Jo Nesbo: The Snowman

I had a bad reaction to the first Jo Nesbo title I tried, The Redbreast, and set him aside as unreadable, despite many enthusiastic customers’ responses to the contrary.  Finally a few women in my book club recommended that I give The Snowman a try.  I’m glad I did.

The SnowmanIt’s hard to mess up a serial killer book, which this one is, but there are so many variations, that it’s also hard to be original in the particular sub-genre.  Nesbo more than pulls it off, writing a complex, intelligent, twisty and emotionally penetrating thriller that’s very difficult to put down.  This is the seventh book in Nesbo’s Harry Hole series.  Harry is a Swedish police detective whose spiritual twins might be Ian Rankin’s John Rebus and Henning Mankell’s Kurt Wallander.  He’s a tad cranky, he used to drink, his relationships are problematic, and he’s obsessed with the job, as well as being a very good detective.  He needs all his smarts to catch the serial killer dubbed “The Snowman.”

Even though as a reader you know this is a serial killer novel, Nesbo has many threads and cases and moreover jumps about in time a bit, so that while you know intellectually that all the deaths are connected, it’s a puzzle trying to figure out exactly how they might be.  Starting as a straightforward investigation of the disappearance of an apparently responsible wife and mother – who has left her 10-year-old son home alone – the only tangible clue is a snowman built mysteriously in the woman’s front yard.  For some reason, it’s facing the house.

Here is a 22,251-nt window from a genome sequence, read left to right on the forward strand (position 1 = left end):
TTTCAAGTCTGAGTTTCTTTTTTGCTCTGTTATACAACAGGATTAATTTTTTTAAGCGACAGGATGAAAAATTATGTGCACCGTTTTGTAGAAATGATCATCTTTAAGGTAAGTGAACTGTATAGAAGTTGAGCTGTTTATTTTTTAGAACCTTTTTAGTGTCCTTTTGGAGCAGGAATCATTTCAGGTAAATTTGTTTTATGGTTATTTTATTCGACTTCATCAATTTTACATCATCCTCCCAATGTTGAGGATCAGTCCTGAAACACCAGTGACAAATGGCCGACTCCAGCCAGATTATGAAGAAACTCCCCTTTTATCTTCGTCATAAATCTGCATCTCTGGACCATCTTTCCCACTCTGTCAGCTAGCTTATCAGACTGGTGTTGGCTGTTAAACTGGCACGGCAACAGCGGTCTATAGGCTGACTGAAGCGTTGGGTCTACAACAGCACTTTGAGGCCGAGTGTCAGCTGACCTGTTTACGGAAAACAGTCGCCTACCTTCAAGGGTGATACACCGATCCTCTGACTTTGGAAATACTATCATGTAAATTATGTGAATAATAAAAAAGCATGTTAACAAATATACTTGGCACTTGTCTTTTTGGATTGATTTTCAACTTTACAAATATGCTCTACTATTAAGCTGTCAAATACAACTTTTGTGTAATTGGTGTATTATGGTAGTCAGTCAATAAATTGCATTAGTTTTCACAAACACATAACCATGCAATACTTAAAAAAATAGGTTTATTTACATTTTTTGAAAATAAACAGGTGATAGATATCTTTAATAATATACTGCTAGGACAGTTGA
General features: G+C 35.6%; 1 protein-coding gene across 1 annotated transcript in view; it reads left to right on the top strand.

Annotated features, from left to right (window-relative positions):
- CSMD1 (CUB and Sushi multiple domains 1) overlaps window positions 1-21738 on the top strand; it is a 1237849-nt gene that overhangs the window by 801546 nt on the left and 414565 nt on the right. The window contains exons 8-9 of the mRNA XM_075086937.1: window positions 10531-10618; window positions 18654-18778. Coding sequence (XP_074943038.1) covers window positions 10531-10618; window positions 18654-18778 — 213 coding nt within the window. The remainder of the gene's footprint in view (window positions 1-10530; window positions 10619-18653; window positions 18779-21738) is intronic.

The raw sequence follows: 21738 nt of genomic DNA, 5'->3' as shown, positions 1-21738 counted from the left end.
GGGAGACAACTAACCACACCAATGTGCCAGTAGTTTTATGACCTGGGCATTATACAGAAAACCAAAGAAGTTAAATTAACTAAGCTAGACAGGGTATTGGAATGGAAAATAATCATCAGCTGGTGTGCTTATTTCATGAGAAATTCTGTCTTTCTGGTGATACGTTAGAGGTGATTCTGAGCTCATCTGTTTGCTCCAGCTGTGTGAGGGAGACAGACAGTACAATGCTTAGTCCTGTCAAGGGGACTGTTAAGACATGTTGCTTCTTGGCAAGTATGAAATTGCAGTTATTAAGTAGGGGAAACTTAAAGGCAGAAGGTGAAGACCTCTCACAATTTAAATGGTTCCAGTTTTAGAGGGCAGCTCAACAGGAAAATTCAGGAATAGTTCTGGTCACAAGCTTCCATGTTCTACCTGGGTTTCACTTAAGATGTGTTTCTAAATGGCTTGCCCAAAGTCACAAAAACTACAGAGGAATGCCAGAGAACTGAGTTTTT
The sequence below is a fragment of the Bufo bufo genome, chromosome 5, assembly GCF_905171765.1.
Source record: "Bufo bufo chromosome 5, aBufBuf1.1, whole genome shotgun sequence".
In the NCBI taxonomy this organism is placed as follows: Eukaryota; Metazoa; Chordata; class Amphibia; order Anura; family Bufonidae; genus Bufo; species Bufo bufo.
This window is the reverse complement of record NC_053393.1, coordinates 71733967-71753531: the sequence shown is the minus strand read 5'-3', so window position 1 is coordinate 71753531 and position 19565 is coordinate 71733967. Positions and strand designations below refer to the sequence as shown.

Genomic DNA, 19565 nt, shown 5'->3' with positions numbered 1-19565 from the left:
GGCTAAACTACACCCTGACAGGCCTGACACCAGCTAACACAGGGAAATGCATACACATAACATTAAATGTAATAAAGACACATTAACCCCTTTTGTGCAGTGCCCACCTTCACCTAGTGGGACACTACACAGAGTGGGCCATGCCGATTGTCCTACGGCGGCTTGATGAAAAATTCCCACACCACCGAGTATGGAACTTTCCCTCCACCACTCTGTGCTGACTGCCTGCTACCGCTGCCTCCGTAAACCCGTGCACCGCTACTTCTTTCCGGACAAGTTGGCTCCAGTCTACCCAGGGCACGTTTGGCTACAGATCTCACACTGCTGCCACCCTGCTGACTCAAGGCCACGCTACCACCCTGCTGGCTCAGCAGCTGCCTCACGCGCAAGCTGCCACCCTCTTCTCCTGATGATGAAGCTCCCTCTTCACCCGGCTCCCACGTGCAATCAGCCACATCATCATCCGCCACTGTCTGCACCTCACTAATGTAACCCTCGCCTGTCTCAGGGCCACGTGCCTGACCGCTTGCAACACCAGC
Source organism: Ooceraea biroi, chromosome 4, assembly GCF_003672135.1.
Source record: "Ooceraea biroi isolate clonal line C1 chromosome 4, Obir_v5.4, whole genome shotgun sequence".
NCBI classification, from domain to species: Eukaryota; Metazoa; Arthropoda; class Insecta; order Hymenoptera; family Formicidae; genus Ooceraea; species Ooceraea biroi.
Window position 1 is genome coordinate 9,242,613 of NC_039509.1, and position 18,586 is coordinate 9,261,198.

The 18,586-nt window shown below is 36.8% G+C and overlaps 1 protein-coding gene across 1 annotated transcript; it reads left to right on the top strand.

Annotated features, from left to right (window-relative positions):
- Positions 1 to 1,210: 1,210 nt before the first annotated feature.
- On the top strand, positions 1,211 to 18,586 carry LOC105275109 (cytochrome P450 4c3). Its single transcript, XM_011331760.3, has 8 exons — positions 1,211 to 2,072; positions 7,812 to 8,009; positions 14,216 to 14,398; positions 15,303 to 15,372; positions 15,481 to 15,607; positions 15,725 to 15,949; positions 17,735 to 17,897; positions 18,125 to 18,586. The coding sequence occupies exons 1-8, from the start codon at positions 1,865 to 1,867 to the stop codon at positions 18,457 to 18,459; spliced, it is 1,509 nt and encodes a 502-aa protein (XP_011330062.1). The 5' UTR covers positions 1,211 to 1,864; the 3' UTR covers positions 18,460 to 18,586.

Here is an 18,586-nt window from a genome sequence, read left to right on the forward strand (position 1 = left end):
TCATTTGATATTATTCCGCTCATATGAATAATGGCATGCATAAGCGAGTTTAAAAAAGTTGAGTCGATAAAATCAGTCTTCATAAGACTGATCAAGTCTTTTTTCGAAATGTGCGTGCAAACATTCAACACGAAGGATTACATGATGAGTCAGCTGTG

Hole has been assigned a new recruit, an eager and intense young woman named Katrina Bratt, and the two of them are soon hot on the trail of a number of mysterious disappearances of young mothers.  The serial killer idea is scoffed at by Harry’s superior officers, who think that he got ideas over in the USA when he was taking a criminology class at Quantico.  Bratt believes in him totally though he has some slight doubts about her, but she’s a good officer who is with him as they make some chilling and disturbing finds.

What makes this novel especially original apart from its structure is the really ominous sense of doom that Nesbo manages to inject into an innocent snowman.  I was reminded of the sequence in “Ghostbusters” when Dan Aykroyd imagines the least threatening thing possible, the Stay Puft Marshmallow Man.  And, like the Marshmallow man, who could be afraid of a snowman?  Nesbo pulls it off, as he does this complex, dark take on the serial killer trope.  I am now more than willing to revisit Harry Hole.